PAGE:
How much should we reduce emissions from our buildings?

Heating and cooling systems, hot water, lights, and appliances contribute to making buildings intense energy users—and the largest emitters of carbon. In Europe alone, buildings represent 40% of the final energy consumption and 36% of CO2 emissions. Contrary to other CO2 sources, buildings have actually contributed to an increase in CO2 emissions during COVID.

This level of inefficiency is unsurprising given that European residential buildings are mostly over 50 years old and display an energy performance lower than A. Moreover, according to the Jacques Delors Institute, the fact that our houses are inefficient compounds the problem that thirty million Europeans struggle every year to adequately heat their homes. This problem is even worse in Southern Europe, where lack of insulation causes family houses to be freezing in the Winter and unbearably warm in the Summer. The latter is a concern as the likelihood and intensity of heat waves is increasing due to Climate Change.

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The road to zero carbon: what European projects are telling us

According to the IPCC Special Report, at current emissions (around 42 Gigatons of CO2 per year), the available carbon budget for reaching 1.5 °C will expire between 2030 and 2040, and for 2.0°C will expire anywhere between 2040 and 2050. This is the reason we need to achieve carbon neutrality by 2050 and why we are fighting against time to cut the 20+ Gigatons of CO2 until 2030 (see chart).

 

So, we have to ask ourselves how can we undertake such drastic changes without risking at the same time the liveability, food security or quality of life of billions of people?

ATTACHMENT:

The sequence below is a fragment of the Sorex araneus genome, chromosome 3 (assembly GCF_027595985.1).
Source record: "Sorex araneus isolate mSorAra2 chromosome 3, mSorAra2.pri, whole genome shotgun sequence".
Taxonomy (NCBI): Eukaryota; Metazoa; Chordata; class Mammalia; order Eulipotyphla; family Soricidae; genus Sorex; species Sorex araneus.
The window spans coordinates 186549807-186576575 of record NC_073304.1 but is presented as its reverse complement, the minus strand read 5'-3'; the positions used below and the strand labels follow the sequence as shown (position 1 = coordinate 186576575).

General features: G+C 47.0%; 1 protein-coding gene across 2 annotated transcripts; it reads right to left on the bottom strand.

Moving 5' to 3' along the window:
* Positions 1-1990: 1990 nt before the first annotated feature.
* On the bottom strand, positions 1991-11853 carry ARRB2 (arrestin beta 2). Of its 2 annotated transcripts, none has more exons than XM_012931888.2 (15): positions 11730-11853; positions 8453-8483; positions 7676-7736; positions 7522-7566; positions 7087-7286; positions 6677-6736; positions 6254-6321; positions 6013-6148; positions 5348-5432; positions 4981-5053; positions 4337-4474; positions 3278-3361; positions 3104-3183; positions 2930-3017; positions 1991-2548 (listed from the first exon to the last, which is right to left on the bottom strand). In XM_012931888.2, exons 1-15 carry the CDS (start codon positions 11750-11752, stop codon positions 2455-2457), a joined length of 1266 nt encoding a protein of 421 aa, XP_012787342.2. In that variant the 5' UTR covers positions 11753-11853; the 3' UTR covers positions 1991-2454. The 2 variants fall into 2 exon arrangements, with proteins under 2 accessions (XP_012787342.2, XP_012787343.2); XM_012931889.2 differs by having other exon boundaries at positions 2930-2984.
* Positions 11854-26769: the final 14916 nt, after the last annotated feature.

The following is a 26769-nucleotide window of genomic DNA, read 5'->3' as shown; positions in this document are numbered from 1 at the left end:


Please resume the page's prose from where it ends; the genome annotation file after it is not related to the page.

It is not going to be easy. But, as I have mentioned elsewhere, a clear long-term common vision of a green future is a good start. In the Paris agreement, 196 nations pledged to reach global peaking of greenhouse gas emissions as soon as possible (not so clear indeed). The EU itself has set the ambition to becoming climate neutral by 2050 and prevent the worst effects of temperature increase. This 2050 climate-neutrality target has been since enshrined into law (European Climate Law).

The next step is building the road to get there – the “right” one or of least resistance. In technical terms we call this a “transition pathway”. Transition pathways consist of a coherent selection of policies, strategies and technologies that lead to low carbon innovations in one or more sectors (Lieu et al, 2020). They also equate, inevitably, an indication of the (often hard) decisions we need to take in order to move in the right direction. For example, shortening the distance food travels from the farm to our plates.

The 2018 EU strategy “Clean Planet for All” – a European strategic long-term vision for a prosperous, modern, competitive and climate neutral economy provides an indicative pathway, composed of “a number of solutions that could be pursued for the transition to a net-zero GHG emissions economy by mid-century”. Electrification of the energy supply, electric vehicles, reducing energy consumption, promoting a circular bioeconomy, and carbon capture and storage are some of the options chosen in the strategy (see image below).

Figure. EU 2018 transition pathway.

As the 2030 and the 2050 climate target ambition have been increased, a new pathway strategy is expected in the Summer of 2021.

At the same time, to support European, national or regional policymaking, a wide number of research and policy-oriented organisations across Europe have been making their own contributions on the best options to deliver the 2050 target with the least amount of disruption. Providing decision-makers trustworthy estimates of what the different paths entail, in terms of benefits or costs, can take us a long way to actually achieving our goals.